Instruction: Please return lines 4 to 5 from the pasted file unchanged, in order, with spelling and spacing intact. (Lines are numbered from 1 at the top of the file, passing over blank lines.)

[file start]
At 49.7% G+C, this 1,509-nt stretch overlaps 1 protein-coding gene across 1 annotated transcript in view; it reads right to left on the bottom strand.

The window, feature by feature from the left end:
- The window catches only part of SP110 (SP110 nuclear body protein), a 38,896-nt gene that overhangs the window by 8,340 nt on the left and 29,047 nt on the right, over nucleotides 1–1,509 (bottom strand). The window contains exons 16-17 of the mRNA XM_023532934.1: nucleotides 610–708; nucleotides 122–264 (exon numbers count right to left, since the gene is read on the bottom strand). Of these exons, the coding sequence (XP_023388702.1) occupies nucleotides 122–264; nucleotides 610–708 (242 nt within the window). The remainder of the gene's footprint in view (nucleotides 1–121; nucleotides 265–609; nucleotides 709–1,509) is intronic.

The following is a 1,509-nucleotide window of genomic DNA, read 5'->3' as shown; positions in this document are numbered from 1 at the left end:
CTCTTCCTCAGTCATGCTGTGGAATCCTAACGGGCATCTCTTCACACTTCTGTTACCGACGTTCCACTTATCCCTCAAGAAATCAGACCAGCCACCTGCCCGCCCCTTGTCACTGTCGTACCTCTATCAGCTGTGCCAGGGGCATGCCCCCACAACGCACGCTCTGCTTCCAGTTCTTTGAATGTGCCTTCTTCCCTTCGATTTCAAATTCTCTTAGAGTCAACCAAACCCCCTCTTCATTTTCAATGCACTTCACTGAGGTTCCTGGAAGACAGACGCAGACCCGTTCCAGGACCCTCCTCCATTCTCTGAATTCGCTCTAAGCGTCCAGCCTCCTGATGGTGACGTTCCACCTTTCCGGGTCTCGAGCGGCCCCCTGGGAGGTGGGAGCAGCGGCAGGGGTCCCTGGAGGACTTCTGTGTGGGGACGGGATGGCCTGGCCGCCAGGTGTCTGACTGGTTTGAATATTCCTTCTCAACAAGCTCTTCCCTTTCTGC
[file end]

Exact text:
The following is a 1,509-nucleotide window of genomic DNA, read 5'->3' as shown; positions in this document are numbered from 1 at the left end:
CTCTTCCTCAGTCATGCTGTGGAATCCTAACGGGCATCTCTTCACACTTCTGTTACCGACGTTCCACTTATCCCTCAAGAAATCAGACCAGCCACCTGCCCGCCCCTTGTCACTGTCGTACCTCTATCAGCTGTGCCAGGGGCATGCCCCCACAACGCACGCTCTGCTTCCAGTTCTTTGAATGTGCCTTCTTCCCTTCGATTTCAAATTCTCTTAGAGTCAACCAAACCCCCTCTTCATTTTCAATGCACTTCACTGAGGTTCCTGGAAGACAGACGCAGACCCGTTCCAGGACCCTCCTCCATTCTCTGAATTCGCTCTAAGCGTCCAGCCTCCTGATGGTGACGTTCCACCTTTCCGGGTCTCGAGCGGCCCCCTGGGAGGTGGGAGCAGCGGCAGGGGTCCCTGGAGGACTTCTGTGTGGGGACGGGATGGCCTGGCCGCCAGGTGTCTGACTGGTTTGAATATTCCTTCTCAACAAGCTCTTCCCTTTCTGC